Horror Zone! - 22 communities in the St Andrew South Police Division were the most dangerous places for children between 2011 and 2015
For scores of Jamaica's children, life is brutish, nasty and short. It gets worse for those children living in the communities which are policed by the men and women from the St Andrew South Police Division, as those were the most dangerous areas for the kids in the five-year period from 2011 to 2015.
The 2016 data are not yet available, but over the previous five years, the division, which includes communities such as Payne Land, Seaview, Waterhouse, Maverley, Duhaney Park, Olympic Gardens and sections of Maxfield Avenue, has recorded the highest number of sexual assaults against children and child murders.
Data compiled by the Jamaica Crime Observatory Integrated Crime and Violence Information System (JCO-ICVIS) showed that in 2015, Kingston and St Andrew recorded the highest number of child sexual assaults (211) and child murders (18) across 10 parishes for that year, with most of those occurring in the St Andrew South Police Division.
Kingston and St Andrew also had the dubious distinction of the most cases of child sexual assaults (1,163) and child murders (54) for the 2011-2014 period when data were gathered from only five parishes. Again St Andrew South led the way. There were 60 reported cases of child rape in the Three Miles area of the division alone.
The division also recorded the highest number of child murders over the 2011-2015 period, with 29 per cent (21) of the 72 KSA child murders.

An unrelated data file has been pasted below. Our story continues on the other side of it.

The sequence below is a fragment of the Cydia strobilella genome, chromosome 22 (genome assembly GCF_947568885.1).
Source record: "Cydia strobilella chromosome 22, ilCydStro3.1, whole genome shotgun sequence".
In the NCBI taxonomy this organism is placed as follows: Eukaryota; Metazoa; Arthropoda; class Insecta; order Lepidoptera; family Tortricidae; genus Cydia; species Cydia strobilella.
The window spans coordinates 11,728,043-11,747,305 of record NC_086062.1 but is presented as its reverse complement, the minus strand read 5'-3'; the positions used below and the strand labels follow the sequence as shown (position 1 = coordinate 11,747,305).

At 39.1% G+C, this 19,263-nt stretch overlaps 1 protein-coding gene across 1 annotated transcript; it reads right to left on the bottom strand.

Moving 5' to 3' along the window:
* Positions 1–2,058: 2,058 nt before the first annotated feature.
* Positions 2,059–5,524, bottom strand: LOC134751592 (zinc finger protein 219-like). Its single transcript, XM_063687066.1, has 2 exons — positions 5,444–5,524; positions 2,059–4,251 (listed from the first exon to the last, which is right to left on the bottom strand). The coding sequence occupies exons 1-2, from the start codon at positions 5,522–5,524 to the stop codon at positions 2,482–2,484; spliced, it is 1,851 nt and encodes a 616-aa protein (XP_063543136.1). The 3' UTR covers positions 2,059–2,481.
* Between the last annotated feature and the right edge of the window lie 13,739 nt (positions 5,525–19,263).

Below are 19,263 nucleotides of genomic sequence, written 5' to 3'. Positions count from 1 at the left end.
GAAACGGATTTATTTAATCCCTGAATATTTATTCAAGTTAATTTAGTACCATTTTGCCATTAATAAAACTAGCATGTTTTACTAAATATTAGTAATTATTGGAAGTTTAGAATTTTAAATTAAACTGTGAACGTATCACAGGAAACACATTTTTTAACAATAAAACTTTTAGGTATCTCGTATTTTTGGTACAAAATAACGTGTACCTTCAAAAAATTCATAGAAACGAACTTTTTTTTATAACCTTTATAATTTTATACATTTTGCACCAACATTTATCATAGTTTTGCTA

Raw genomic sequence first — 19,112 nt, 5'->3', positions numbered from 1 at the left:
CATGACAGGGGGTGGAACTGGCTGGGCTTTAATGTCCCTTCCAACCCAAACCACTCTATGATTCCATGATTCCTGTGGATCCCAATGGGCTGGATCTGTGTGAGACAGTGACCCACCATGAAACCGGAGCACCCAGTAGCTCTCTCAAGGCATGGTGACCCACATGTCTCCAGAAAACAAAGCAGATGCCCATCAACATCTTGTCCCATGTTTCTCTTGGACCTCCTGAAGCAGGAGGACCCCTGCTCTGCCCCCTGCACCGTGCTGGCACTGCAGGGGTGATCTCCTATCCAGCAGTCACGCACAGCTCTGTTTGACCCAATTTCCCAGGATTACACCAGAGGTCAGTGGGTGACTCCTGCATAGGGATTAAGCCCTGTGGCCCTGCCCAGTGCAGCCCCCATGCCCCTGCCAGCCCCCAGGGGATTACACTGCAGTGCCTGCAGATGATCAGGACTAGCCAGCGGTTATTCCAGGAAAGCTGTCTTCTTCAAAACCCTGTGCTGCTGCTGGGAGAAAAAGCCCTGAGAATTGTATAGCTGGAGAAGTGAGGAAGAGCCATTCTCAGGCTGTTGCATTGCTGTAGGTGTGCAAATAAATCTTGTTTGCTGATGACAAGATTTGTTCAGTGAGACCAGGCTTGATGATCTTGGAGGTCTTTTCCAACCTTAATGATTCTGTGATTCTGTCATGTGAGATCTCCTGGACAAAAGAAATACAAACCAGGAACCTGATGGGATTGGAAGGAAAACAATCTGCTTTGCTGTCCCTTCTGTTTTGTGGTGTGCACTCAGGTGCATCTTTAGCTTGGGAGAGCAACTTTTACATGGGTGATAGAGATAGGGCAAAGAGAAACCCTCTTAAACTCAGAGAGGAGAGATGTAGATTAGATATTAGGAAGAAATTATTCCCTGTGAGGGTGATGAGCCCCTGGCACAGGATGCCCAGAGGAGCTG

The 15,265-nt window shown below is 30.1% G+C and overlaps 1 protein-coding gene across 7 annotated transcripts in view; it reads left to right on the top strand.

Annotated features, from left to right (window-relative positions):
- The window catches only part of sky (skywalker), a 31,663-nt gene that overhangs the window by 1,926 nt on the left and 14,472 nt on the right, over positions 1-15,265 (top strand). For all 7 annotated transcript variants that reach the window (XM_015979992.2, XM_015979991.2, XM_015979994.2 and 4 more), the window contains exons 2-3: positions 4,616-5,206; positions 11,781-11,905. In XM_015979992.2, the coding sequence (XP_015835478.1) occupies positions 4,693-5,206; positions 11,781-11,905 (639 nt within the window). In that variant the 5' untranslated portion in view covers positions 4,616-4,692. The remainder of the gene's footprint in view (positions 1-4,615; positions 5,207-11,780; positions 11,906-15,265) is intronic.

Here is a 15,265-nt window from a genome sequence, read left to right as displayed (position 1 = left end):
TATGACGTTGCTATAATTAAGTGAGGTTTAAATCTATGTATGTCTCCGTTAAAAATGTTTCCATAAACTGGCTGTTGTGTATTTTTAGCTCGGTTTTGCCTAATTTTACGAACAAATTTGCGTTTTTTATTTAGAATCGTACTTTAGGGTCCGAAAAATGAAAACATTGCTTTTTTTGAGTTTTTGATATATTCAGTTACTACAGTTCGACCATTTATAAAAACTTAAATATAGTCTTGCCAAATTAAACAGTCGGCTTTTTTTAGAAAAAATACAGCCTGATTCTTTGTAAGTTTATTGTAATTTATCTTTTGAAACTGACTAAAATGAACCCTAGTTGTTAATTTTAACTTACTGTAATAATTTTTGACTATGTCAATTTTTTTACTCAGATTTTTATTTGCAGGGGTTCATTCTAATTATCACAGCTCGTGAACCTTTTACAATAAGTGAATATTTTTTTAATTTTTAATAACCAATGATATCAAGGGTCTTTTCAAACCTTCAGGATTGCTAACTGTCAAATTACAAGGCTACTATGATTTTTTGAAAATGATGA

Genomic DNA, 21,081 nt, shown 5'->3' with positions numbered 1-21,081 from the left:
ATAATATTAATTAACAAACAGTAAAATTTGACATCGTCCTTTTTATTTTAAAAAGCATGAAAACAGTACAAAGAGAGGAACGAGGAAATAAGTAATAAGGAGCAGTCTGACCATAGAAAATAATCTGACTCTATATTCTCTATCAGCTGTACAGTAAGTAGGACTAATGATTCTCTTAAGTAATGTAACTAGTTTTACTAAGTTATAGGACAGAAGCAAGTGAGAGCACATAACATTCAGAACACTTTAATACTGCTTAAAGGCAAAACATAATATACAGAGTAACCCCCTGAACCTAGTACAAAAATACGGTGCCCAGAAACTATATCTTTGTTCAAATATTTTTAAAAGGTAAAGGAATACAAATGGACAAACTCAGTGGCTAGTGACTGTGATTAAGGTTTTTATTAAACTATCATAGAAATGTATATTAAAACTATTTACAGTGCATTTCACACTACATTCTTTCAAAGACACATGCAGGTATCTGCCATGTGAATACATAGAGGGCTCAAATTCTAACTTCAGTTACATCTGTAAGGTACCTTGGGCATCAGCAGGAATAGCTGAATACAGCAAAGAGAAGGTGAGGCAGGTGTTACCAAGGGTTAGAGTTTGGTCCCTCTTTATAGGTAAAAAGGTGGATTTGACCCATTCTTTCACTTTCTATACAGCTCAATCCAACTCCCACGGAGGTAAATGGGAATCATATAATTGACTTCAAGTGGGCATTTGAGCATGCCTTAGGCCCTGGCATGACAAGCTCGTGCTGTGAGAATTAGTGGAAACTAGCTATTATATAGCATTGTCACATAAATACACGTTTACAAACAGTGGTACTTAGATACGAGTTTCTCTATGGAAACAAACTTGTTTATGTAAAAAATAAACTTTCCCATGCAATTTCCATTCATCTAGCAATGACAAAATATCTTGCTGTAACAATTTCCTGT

A total of 22 communities and three main roads were recorded across three Social Development Commission developmental areas within the division: Three Miles, Half-Way Tree and Duhaney Park.
Head of the St Andrew South Police Division, Superintendent Arthur Brown, last week described the number of child sexual assaults and child murders in the area under his command as "frightening".
"This is of serious concern to the police in St Andrew South, as the numbers are frightening," Brown told The Sunday Gleaner. "We can't afford for our children to be ravaged like that."
For Rosalee Gage-Grey, chief executive officer of the Child Development Agency, which forms part of the JCO-ICVIS technical committee, the construct of the communities within the St Andrew South Police Division contributes to the level of child sexual assault incidents.
"It is the population and the density with people living very close to each other, especially in the inner-city communities, and the dynamics of what happens in a big yard, for example," said Gage-Grey.
"But we understand that it is happening right across the social strata. It is not just for the lower levels, although most of that is what is reported," added Gage-Grey.
Gage-Grey argued that the number of children murdered is a reflection of the level of violence in the society which requires serious work on the ground; not just in the St Andrew South Police Division.
"There needs to be some serious on-the-ground community work looking at the social fabric of the society and how is it that people are managing and surviving on the ground.
"How we parent, how we socialise our children and how we ensure their protection; we have to treat it as a serious issue," said Gage-Grey.
The veteran cop who heads the division agrees with Gage-Grey on the approach needed, and says he and his team intend to collaborate with other stakeholders to tackle the problem.
"What we will be doing is to work with the parents and the children in the various communities in St Andrew South to have a reduction or an elimination of these incidents of sexual offences and murders within the division," said Brown.
The JCO-ICVIS was validated by the Jamaica Constabulary Force, the Ministry of Health, the Registrar General's Department and the Forensic Science Laboratory for all five years, with the exception of 2015 when due to technical difficulties no figures were provided by the health ministry.